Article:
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Well said, Kate. Would have been interesting to have seen your first couple responses, though. Since this one was kind of uncivil itself, they must have been pretty spicy.

But why not? If you think I believe that you, personally, don't care about millions of babies (using your definition) getting massacred for the sake of convenience, why shouldn't you be angry at that? That would be a horrible thing to think of you, almost like calling you a sociopath. And how would you ever find out if you were right about me or not if you didn't say anything, if you shied away from responding or locked the thread or simply called me a fucking asshole and left because you presumed from my apparently uncivil remarks that I'm not reachable?

For the record, I can't pretend to imagine what it's like to be pro-life in this country, where you don't even get so much as a vote on the matter. I don't pretend to understand how you feel about it. I have known and loved pro-lifers before, though, as well as others in similar boats like animal rights folks, so I've felt some taste of the pain. I've also seen your tenderness before, your obvious care for children and the defenseless in general. I don't know what I said that made you think I think you don't care about babies, but that's certainly not what I meant to say.


Further responses later; gotta take a break now.
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Last edited by Crimson847 on Sat Nov 03, 2018 7:36 pm, edited 1 time in total.
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Re: Is Incivility Necessary?

Postby cmsellers » Sat Nov 03, 2018 7:30 pm

AsamiSato wrote:But, WHY do you feel bad for and want to defend horrible people? Like, my question in response is why is that your priority? Mitch McConnell has done more than any other human being to undermine the legitimacy of this democracy and shove through laws that hurt/kill poor people. He should get his dinner interrupted.

Mitch McConnell is awful and I think it is horrible that he is going to die content in the knowledge he achieved almost everything he set out to do. But interrupting his dinner won't change that. In fact, the righteous indignation he gets from it may offset the annoyance, and it has the effect of pushing anyone on the fence towards him.
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Re: Is Incivility Necessary?

Postby Deathclaw_Puncher » Sun Nov 04, 2018 12:45 am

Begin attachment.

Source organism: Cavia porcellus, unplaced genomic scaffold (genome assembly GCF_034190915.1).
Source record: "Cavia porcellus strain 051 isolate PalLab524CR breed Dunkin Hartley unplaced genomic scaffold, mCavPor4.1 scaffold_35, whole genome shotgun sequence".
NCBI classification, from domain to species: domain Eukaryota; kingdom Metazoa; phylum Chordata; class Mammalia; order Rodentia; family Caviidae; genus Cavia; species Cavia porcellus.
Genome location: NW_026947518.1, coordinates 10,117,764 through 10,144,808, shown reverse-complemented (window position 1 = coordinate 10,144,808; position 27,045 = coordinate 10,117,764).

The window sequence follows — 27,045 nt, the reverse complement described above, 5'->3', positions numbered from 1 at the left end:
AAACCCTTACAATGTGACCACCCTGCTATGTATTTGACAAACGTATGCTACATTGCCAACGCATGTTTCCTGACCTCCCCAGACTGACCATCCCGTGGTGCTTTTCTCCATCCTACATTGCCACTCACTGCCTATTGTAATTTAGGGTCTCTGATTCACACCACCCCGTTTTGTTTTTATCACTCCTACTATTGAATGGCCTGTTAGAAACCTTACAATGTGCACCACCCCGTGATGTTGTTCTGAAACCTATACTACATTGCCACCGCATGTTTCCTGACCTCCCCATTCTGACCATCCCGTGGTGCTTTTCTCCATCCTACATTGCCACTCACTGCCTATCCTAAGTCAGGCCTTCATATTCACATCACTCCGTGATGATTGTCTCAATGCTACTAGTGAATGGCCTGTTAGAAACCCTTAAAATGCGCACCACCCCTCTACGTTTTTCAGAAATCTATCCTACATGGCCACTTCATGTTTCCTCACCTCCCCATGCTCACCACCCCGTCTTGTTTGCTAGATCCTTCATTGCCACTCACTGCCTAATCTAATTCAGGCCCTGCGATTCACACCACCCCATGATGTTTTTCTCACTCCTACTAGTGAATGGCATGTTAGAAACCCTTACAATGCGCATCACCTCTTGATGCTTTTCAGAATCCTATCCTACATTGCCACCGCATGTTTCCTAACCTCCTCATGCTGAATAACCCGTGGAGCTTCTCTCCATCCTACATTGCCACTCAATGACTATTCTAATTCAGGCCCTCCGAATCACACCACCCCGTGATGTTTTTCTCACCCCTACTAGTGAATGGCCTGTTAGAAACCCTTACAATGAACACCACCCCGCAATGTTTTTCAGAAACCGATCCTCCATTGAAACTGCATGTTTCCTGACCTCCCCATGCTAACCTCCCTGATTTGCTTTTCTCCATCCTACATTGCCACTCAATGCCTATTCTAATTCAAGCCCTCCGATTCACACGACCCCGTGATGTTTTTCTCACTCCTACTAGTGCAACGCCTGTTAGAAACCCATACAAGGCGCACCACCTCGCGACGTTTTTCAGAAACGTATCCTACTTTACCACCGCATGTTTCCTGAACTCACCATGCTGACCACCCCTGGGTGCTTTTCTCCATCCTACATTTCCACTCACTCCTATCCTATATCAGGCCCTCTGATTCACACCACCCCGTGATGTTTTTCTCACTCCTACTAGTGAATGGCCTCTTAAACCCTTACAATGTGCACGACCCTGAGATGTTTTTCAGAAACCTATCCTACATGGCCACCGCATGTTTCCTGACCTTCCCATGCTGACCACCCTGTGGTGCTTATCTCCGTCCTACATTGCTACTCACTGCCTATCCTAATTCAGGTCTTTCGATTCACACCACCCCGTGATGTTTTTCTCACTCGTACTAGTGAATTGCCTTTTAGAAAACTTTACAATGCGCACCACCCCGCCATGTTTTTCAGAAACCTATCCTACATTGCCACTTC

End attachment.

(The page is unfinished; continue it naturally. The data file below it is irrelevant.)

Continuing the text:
cmsellers wrote:
AsamiSato wrote:But, WHY do you feel bad for and want to defend horrible people? Like, my question in response is why is that your priority? Mitch McTurtle has done more than any other human being to undermine the legitimacy of this democracy and shove through laws that hurt/kill poor people. He should get his dinner interrupted.

Mitch McTurtle is awful and I think it is horrible that he is going to die content in the knowledge he achieved almost everything he set out to do. But interrupting his dinner won't change that. In fact, the righteous indignation he gets from it may offset the annoyance, and it has the effect of pushing anyone on the fence towards him.

It is rather doubtful that anyone with the attitude of "Clearly, the real injustice is having to be aware of injustices! If everybody just shut up and stopped having emotional reactions to things, no one would have any problems!" was ever in any close proximity towards a fence.
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Re: Is Incivility Necessary?

Postby cmsellers » Sun Nov 04, 2018 1:33 am

Deathclaw_Puncher wrote:
cmsellers wrote:
AsamiSato wrote:But, WHY do you feel bad for and want to defend horrible people? Like, my question in response is why is that your priority? Mitch McTurtle has done more than any other human being to undermine the legitimacy of this democracy and shove through laws that hurt/kill poor people. He should get his dinner interrupted.

Mitch McTurtle is awful and I think it is horrible that he is going to die content in the knowledge he achieved almost everything he set out to do. But interrupting his dinner won't change that. In fact, the righteous indignation he gets from it may offset the annoyance, and it has the effect of pushing anyone on the fence towards him.